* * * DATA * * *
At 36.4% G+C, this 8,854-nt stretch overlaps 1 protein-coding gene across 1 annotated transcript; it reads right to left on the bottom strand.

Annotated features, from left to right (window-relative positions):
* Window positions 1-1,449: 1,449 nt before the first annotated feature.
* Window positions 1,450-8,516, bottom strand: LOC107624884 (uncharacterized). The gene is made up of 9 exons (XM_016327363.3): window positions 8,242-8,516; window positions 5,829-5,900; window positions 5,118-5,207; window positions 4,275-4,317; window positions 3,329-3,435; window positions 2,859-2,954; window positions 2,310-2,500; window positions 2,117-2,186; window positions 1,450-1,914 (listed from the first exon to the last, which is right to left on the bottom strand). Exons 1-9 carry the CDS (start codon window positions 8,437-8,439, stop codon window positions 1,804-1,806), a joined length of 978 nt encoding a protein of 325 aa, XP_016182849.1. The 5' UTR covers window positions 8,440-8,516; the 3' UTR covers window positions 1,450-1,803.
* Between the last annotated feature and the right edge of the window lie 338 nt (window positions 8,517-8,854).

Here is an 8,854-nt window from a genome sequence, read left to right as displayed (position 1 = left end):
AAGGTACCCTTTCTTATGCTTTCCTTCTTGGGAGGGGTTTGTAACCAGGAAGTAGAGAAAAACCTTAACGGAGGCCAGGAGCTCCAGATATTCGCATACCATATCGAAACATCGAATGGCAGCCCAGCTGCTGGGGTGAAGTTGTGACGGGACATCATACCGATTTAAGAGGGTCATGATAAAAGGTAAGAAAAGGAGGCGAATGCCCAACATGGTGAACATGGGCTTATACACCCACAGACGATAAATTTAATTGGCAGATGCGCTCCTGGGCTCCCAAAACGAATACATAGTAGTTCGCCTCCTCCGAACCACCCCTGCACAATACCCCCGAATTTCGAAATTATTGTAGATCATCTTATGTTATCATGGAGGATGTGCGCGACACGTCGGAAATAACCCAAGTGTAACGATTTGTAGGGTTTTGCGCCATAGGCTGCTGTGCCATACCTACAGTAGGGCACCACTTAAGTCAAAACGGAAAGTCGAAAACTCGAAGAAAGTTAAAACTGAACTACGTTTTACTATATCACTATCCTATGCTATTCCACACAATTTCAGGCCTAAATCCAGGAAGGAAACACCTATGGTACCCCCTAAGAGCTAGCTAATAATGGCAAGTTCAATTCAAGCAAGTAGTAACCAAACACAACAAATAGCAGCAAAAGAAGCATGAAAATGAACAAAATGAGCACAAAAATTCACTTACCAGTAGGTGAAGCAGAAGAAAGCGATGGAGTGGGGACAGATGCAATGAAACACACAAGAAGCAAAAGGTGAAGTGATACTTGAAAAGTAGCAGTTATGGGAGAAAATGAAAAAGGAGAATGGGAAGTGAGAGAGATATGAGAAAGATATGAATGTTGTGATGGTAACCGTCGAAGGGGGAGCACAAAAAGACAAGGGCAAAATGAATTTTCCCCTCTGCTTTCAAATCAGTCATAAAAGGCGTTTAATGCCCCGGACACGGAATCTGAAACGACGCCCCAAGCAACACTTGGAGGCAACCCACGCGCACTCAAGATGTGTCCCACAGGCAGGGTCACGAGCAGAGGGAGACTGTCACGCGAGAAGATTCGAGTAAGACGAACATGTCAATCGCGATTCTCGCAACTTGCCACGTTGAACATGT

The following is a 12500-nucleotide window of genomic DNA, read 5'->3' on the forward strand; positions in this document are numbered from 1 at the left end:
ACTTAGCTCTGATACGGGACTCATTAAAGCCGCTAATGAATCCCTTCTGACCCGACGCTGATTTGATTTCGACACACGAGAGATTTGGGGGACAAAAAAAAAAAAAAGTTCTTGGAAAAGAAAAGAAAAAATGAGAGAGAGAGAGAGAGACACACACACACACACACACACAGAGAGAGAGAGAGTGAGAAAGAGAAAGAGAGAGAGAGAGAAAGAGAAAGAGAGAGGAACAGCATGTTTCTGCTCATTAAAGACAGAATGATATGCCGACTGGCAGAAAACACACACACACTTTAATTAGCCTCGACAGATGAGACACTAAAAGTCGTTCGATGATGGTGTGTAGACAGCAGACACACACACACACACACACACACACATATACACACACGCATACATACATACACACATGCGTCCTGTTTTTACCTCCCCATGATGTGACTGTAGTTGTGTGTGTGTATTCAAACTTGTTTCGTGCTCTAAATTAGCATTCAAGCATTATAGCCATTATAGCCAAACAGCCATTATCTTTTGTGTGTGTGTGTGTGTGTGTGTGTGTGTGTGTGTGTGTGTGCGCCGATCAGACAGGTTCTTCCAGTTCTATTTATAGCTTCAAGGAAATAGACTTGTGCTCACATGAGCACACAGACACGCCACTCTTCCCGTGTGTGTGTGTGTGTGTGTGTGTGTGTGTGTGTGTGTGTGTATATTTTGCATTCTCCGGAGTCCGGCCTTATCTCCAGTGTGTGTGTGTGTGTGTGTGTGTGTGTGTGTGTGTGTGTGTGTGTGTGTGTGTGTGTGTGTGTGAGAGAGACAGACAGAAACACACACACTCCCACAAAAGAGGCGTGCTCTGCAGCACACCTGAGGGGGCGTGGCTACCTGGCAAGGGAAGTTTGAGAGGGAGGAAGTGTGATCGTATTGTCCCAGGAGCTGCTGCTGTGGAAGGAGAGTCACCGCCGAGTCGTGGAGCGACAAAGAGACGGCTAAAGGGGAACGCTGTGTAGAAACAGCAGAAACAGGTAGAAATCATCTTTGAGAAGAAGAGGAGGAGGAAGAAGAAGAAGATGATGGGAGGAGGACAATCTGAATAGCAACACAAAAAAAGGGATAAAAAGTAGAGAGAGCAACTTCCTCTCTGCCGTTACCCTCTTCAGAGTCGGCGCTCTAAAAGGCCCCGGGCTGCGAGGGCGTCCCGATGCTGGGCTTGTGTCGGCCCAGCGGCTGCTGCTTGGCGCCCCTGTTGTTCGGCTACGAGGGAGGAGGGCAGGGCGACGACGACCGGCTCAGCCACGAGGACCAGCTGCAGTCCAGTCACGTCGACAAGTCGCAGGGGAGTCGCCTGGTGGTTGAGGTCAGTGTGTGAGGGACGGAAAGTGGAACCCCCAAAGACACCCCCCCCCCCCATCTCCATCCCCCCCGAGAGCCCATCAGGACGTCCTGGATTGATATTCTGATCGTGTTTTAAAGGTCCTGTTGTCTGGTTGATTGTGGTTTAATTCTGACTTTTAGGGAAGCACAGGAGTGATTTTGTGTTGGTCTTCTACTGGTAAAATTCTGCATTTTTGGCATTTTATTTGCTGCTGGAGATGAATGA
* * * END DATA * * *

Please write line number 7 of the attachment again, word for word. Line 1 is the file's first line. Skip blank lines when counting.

AAGGTACCCTTTCTTATGCTTTCCTTCTTGGGAGGGGTTTGTAACCAGGAAGTAGAGAAAAACCTTAACGGAGGCCAGGAGCTCCAGATATTCGCATACCATATCGAAACATCGAATGGCAGCCCAGCTGCTGGGGTGAAGTTGTGACGGGACATCATACCGATTTAAGAGGGTCATGATAAAAGGTAAGAAAAGGAGGCGAATGCCCAACATGGTGAACATGGGCTTATACACCCACAGACGATAAATTTAATTGGCAGATGCGCTCCTGGGCTCCCAAAACGAATACATAGTAGTTCGCCTCCTCCGAACCACCCCTGCACAATACCCCCGAATTTCGAAATTATTGTAGATCATCTTATGTTATCATGGAGGATGTGCGCGACACGTCGGAAATAACCCAAGTGTAACGATTTGTAGGGTTTTGCGCCATAGGCTGCTGTGCCATACCTACAGTAGGGCACCACTTAAGTCAAAACGGAAAGTCGAAAACTCGAAGAAAGTTAAAACTGAACTACGTTTTACTATATCACTATCCTATGCTATTCCACACAATTTCAGGCCTAAATCCAGGAAGGAAACACCTATGGTACCCCCTAAGAGCTAGCTAATAATGGCAAGTTCAATTCAAGCAAGTAGTAACCAAACACAACAAATAGCAGCAAAAGAAGCATGAAAATGAACAAAATGAGCACAAAAATTCACTTACCAGTAGGTGAAGCAGAAGAAAGCGATGGAGTGGGGACAGATGCAATGAAACACACAAGAAGCAAAAGGTGAAGTGATACTTGAAAAGTAGCAGTTATGGGAGAAAATGAAAAAGGAGAATGGGAAGTGAGAGAGATATGAGAAAGATATGAATGTTGTGATGGTAACCGTCGAAGGGGGAGCACAAAAAGACAAGGGCAAAATGAATTTTCCCCTCTGCTTTCAAATCAGTCATAAAAGGCGTTTAATGCCCCGGACACGGAATCTGAAACGACGCCCCAAGCAACACTTGGAGGCAACCCACGCGCACTCAAGATGTGTCCCACAGGCAGGGTCACGAGCAGAGGGAGACTGTCACGCGAGAAGATTCGAGTAAGACGAACATGTCAATCGCGATTCTCGCAACTTGCCACGTTGAACATGT